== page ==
Woods Runner By Gary Paulsen

September 17, 2010

Samuel is a boy of 13 living on the frontier with his family in 1776. At 13 he already provides for his family and most of the cabins in his settlement. Samuel loves the woods. He knows the woods. He can hunt and track better than anyone. In fact he spends most of his time in the forest providing food for his entire settlement. Many people in the settlement were afraid of the deep forest because the woods could be deadly. ( –Read from page 5)

But the woods are not what is threatening Samuel now. War has broken out and the British have invaded. While Samuel was out hunting his entire settlement was burnt to the ground. People were slaughtered. But his parents he, thinks, were taken captive. So now Samuel must use his hunting and tracking skills to find his parents and try to get them back. It will be no easy task. Death and destruction are everywhere on the path that lays ahead.

Woods Runner is a story of adventure and survival but its also a story about the truth of war. The horror of war. (Read author’s note from the epilogue)


A combination of Nancy Drew and Indiana Jones, Theodosia Throckmorton is in big trouble. Theo’s parents run a museum of ancient artifacts, and only Theo can see the dark curses that surround the many ancient items. Unbeknown to her family, Theo spends a lot of her time trying to dispel the curses that threaten to harm those that enter the museum. When Theo’s mother returns from her latest archaeological dig bearing the Heart of Egypt—a legendary amulet belonging to an ancient tomb—Theo learns that it comes inscribed with a curse so black and vile that it threatens to crumble the British Empire and possibly destroy the world. Intent on returning the malevolent artifact to its rightful place, Theo devises a daring plan to put things right. But even with the help of her younger brother, a wily street urchin, and the secret society known as the Brotherhood of the Chosen Keepers, it won’t be easy….she quickly finds herself pursued down dark alleys, across an ocean, through the bustling crowds of Cairo, and straight into the heart of an ancient mystery. Theo will have to call upon everything she’s ever learned in order to prevent the rising chaos from destroying her country—and herself! (this booktalk is a compilation of reviews, the jacket annotation, and information from the website http://www.theodosiathrockmorton.com/read-an-excerpt/)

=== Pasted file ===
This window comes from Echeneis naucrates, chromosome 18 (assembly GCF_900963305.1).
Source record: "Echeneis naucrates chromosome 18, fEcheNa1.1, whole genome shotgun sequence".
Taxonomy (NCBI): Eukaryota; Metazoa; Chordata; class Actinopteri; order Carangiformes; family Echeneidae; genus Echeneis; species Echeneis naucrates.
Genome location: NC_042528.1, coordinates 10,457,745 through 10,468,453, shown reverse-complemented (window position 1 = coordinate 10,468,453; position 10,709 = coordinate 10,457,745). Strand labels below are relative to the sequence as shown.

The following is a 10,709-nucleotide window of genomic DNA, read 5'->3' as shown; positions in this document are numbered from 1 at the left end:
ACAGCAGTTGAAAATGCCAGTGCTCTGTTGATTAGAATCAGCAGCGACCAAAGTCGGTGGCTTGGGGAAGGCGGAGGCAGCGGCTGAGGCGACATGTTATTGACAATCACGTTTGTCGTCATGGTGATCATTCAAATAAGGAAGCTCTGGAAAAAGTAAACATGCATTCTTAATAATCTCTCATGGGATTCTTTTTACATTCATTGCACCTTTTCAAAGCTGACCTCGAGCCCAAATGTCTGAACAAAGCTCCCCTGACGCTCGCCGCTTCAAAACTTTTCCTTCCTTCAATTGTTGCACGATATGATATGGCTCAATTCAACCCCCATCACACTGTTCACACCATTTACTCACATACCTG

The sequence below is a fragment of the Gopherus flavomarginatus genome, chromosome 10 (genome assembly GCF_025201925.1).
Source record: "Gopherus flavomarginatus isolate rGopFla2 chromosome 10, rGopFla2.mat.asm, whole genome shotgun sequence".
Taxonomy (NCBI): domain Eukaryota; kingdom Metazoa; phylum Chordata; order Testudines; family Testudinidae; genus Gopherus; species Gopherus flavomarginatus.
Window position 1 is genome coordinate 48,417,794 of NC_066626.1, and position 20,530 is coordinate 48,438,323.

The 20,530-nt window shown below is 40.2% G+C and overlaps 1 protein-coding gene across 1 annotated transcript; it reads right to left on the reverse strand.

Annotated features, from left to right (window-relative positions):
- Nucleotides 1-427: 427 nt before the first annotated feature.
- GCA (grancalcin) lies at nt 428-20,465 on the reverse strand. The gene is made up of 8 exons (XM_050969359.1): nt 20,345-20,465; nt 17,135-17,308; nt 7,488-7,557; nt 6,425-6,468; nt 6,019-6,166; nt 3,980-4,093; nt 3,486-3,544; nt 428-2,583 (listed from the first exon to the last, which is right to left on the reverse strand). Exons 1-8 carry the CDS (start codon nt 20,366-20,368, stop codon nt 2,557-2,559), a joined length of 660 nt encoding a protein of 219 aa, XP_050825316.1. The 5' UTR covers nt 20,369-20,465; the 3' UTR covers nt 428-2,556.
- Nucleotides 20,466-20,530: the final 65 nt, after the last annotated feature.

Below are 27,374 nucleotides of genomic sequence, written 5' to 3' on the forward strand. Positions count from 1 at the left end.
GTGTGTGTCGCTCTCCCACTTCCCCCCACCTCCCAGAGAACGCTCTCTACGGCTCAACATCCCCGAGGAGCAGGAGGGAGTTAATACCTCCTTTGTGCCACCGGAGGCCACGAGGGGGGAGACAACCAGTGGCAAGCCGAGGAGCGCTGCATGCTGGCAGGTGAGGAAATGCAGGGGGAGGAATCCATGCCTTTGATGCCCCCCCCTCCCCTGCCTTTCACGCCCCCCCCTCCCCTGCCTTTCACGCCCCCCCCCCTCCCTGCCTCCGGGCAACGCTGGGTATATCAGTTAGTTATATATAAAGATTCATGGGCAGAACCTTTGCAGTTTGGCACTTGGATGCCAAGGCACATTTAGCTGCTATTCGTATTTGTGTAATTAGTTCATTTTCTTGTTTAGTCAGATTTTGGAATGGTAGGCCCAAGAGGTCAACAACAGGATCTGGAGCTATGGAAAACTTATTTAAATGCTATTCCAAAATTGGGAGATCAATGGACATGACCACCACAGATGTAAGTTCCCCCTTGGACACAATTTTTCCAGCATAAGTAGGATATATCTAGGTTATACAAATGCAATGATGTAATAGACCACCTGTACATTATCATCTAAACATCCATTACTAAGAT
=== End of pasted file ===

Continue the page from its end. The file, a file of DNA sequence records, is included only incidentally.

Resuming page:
Start with this introduction from the website: (http://www.gildajoyce.com/)

Dear friend:

My name is Gilda Joyce, and I’m a psychic investigator.

Perhaps you find this hard to believe. After all, if you saw me in the hallway at school, you’d probably assume that I’m an ordinary teenager who lives in Michigan with her widowed mother and annoying older brother. (“True,” you’d think, “this girl is attractive, with an iconoclastic fashion sense. Still — she’s probably just an ordinary kid who’s trying to look interesting.”)

The truth, dear reader, is that encounters with the spooky, the creepy, the hair-raising, and (occasionally) the ridiculous have an uncanny way of seeking me out. Partly because of this, I’ve been studying my Master Psychic’s Handbook and working hard to develop my psychic skills…

Gilda Joyce is one of my favorite young investigators. She’s intrepid, spunky, prone to wearing outrageous costumes and is always ready to solve a new paranormal mystery. This comic mystery series is one of the best yet. I often shivering and laughing at the same time. I can’t get enough of Gilda.

Then follow with a paraphrasing of one of the book summaries from the site. I especially like the one for Ladies of the Lake:

If you think a school for girls is simply a place to wear ribbons in your hair and expose your dimpled knees, you’ve never been to Our Lady of Sorrows.
When Gilda first entered this exclusive private school on scholarship, she was all set to tie my hair in a ponytail, get a fake tan, and write my homework assignments in pink gel ink.
What she didn’t expect was the ominous warning: “Keep your voice down around the dead.”
She didn’t expect the ghost of a drowned girl to wander the hallways.
She certainly didn’t expect to make the most chilling discovery of all: the secret of the Ladies of the Lake.

Bull Rider

March 30, 2009

Bull Rider Bull Rider by Suzanne Morgan Williams

My review

rating: 3 of 5 stars
One of the only books I’ve read for kids that deals with the war in Iraq and the devastating impact the return of a wounded soldier can have on a family. An important topic explored in a mediocre book…
Cam O’Mara lives in a small town in Nevada and spends his time helping out on the family ranch and skateboarding. When his older brother returns home from fighting in the Iraq war badly injured, Cam becomes drawn to bull riding. Cams confusion over his feelings towards his brother and the war are balanced with exciting details about bull riding…

View all my reviews.